It should not be acceptable for departments to publish evidence documents on their websites alone where there is a greater risk of links disappearing, especially with an election due in the near future which always causes disruption to departmental sites.

Google site search should run on the site (pay Google $2000 to remove adverts) not a bespoke search engine nor google enterprise box.

Documents being discussed by the inquiry on a particular day in open session should be brought to the front of the website and associated with the witnesses that day.

The site should either be designed for low bandwidth connections or have a 'low graphics' option so that it can easily be seen by people in Iraq who may have slow internet connections or older computers and browsers.

The inquiry should consider funding an Iraqi internet service provider to cache or mirror all its material locally in Iraq.

Some sort of simple API should be provided to let third parties reuse the information on the site

All material published should be free of copyright or under a permissive creative commons licence.


The video stream from the inquiry should be declared to be free of copyright and for anyone to reuse. The video stream should be stored online for people to search through. Each change of speaker should be tagged in the video stream.

The time clock on the video stream should be synchronised carefully with the time stamp in the written record so the two can be matched up. (Hansard time stamps for instance are out of synch with the parliamentary video causing problems for reusers).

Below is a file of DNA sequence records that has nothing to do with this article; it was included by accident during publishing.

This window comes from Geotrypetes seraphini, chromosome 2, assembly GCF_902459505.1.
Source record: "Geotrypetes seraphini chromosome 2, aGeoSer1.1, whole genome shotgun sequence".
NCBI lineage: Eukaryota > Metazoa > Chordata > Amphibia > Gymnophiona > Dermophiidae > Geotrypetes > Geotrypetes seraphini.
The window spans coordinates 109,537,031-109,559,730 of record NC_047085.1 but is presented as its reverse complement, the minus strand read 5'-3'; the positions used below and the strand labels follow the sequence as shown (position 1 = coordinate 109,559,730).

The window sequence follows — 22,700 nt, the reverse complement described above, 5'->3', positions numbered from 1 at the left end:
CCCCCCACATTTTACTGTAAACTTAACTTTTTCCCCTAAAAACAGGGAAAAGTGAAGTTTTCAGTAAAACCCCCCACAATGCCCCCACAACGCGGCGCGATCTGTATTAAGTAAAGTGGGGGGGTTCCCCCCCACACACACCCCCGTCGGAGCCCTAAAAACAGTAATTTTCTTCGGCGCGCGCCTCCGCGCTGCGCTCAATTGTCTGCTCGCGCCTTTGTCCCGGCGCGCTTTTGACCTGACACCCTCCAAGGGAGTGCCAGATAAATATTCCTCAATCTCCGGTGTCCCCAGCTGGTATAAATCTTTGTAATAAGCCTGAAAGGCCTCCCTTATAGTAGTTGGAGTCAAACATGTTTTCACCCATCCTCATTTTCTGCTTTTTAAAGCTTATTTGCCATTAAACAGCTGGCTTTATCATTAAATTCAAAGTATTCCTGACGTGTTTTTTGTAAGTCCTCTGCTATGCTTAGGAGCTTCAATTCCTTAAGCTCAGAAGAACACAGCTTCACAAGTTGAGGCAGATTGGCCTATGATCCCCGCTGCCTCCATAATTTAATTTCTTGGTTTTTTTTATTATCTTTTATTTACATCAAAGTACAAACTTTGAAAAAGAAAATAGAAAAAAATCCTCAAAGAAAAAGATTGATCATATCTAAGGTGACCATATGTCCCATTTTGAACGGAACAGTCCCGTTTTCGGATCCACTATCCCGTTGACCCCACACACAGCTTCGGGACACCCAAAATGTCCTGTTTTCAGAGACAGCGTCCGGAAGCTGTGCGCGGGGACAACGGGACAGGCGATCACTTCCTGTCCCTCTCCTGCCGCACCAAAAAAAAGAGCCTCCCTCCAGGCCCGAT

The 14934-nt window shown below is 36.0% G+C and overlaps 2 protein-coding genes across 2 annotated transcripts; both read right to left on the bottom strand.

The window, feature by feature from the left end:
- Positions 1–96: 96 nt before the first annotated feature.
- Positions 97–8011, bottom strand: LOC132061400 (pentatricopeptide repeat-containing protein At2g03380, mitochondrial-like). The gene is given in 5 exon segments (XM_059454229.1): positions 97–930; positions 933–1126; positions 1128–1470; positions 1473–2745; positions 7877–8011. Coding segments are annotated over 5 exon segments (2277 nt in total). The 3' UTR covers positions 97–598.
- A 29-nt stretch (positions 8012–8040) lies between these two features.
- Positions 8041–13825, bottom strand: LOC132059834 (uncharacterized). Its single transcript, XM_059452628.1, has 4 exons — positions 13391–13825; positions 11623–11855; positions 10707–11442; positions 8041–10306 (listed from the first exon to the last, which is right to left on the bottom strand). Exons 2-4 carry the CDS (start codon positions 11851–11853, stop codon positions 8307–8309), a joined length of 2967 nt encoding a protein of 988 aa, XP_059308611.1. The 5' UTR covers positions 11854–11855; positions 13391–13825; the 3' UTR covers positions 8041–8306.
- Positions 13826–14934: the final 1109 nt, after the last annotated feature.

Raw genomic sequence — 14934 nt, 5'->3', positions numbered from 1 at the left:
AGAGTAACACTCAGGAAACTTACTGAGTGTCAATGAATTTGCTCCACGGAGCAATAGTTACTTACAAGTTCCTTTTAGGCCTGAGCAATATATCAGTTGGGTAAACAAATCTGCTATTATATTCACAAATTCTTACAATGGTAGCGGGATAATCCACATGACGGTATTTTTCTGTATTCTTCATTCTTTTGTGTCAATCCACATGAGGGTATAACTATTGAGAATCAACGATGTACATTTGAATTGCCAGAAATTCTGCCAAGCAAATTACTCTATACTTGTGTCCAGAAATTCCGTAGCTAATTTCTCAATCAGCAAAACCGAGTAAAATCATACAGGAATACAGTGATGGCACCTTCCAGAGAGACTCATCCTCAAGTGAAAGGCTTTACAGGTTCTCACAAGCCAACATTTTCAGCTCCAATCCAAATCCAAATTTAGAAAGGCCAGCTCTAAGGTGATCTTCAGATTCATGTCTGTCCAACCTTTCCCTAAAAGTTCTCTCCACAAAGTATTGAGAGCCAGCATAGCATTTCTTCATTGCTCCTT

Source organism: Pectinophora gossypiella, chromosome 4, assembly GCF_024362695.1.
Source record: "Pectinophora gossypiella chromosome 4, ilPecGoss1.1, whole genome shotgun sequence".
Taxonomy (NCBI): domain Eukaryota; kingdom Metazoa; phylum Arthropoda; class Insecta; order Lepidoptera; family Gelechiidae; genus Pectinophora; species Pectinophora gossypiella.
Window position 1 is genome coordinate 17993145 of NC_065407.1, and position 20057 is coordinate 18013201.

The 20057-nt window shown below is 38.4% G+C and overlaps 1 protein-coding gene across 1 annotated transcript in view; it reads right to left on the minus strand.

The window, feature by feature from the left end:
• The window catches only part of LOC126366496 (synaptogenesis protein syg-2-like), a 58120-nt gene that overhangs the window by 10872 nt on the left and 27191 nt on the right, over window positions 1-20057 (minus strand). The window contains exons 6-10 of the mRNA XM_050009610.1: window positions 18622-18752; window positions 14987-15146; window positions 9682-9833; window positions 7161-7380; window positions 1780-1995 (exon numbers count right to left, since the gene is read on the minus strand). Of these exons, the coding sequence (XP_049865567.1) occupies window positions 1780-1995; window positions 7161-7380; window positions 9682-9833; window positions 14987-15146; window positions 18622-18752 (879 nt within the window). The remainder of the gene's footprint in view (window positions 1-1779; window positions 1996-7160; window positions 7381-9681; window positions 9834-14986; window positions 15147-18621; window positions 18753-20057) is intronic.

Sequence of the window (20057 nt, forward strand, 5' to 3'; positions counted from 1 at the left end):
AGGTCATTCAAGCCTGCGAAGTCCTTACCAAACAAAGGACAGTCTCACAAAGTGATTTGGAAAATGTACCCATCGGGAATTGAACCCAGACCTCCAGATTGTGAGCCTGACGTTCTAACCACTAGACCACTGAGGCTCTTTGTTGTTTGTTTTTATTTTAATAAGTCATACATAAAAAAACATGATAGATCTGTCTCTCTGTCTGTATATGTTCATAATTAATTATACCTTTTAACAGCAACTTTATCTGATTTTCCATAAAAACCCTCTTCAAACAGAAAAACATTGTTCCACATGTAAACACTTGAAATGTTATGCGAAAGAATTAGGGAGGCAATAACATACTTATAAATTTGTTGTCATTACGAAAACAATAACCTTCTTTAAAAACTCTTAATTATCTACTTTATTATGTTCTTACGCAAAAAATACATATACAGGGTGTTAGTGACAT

Audio should be treated in the same way as video. This is especially for countries such as Iraq where the bandwidth may not be available to view video easily.


This post has probably only scratched the surface and i may well have got some things wrong. Let me know in the comments how you could improve this.

Comments are moderated to be on topic, polite, free of conspiracy theories, sane, in english and playing the ball, not the man etc.

Declaration - I used to work for the UK government, but not on Iraq issues. This post is in an entirely personal capacity and does not represent the view of my former employers. My career details can be found on Linked In. I am currently on sabbatical running a hyperlocal startup Talk About Local.


  1. I agree with you that the Chilcot enquiry should be maximally open.

    However, I'm not sure you're right that the Hutton enquiry was groundbreaking in its openness. The enquiry into paediatric cardiac surgery in Bristol led by Prof Ian Kennedy 1998-2001 had daily transcripts and much of the documentation online.

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Would love to hear your comments, but i shall moderate out for profanity, abuse, extremism or being off topic